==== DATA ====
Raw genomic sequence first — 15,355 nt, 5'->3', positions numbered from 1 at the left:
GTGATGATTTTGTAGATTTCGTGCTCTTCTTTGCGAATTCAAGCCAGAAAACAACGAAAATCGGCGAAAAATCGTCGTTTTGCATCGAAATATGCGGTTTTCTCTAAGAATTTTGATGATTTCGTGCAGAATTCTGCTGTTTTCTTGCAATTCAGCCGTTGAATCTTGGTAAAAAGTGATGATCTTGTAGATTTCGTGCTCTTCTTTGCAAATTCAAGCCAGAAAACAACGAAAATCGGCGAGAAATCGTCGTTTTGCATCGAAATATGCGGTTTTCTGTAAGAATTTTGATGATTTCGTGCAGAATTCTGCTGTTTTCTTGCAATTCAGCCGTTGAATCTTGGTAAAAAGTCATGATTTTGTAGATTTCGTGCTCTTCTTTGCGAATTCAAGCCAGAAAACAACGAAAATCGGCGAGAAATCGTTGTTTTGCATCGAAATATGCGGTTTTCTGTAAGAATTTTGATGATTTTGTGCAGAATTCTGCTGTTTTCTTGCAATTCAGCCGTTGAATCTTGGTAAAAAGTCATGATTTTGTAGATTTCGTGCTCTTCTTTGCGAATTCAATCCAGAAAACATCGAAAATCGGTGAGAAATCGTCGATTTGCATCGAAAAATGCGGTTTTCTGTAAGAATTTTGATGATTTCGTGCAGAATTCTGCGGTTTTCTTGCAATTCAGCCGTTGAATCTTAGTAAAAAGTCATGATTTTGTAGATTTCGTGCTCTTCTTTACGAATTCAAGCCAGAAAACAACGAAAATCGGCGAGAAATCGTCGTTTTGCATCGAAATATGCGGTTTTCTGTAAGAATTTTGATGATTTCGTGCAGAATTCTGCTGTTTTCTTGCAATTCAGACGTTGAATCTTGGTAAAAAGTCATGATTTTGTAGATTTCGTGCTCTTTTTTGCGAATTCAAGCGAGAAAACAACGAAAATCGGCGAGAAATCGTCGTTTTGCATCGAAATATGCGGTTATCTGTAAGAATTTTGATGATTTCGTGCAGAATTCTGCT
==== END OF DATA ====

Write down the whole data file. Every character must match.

Raw genomic sequence first — 15,355 nt, 5'->3', positions numbered from 1 at the left:
GTGATGATTTTGTAGATTTCGTGCTCTTCTTTGCGAATTCAAGCCAGAAAACAACGAAAATCGGCGAAAAATCGTCGTTTTGCATCGAAATATGCGGTTTTCTCTAAGAATTTTGATGATTTCGTGCAGAATTCTGCTGTTTTCTTGCAATTCAGCCGTTGAATCTTGGTAAAAAGTGATGATCTTGTAGATTTCGTGCTCTTCTTTGCAAATTCAAGCCAGAAAACAACGAAAATCGGCGAGAAATCGTCGTTTTGCATCGAAATATGCGGTTTTCTGTAAGAATTTTGATGATTTCGTGCAGAATTCTGCTGTTTTCTTGCAATTCAGCCGTTGAATCTTGGTAAAAAGTCATGATTTTGTAGATTTCGTGCTCTTCTTTGCGAATTCAAGCCAGAAAACAACGAAAATCGGCGAGAAATCGTTGTTTTGCATCGAAATATGCGGTTTTCTGTAAGAATTTTGATGATTTTGTGCAGAATTCTGCTGTTTTCTTGCAATTCAGCCGTTGAATCTTGGTAAAAAGTCATGATTTTGTAGATTTCGTGCTCTTCTTTGCGAATTCAATCCAGAAAACATCGAAAATCGGTGAGAAATCGTCGATTTGCATCGAAAAATGCGGTTTTCTGTAAGAATTTTGATGATTTCGTGCAGAATTCTGCGGTTTTCTTGCAATTCAGCCGTTGAATCTTAGTAAAAAGTCATGATTTTGTAGATTTCGTGCTCTTCTTTACGAATTCAAGCCAGAAAACAACGAAAATCGGCGAGAAATCGTCGTTTTGCATCGAAATATGCGGTTTTCTGTAAGAATTTTGATGATTTCGTGCAGAATTCTGCTGTTTTCTTGCAATTCAGACGTTGAATCTTGGTAAAAAGTCATGATTTTGTAGATTTCGTGCTCTTTTTTGCGAATTCAAGCGAGAAAACAACGAAAATCGGCGAGAAATCGTCGTTTTGCATCGAAATATGCGGTTATCTGTAAGAATTTTGATGATTTCGTGCAGAATTCTGCT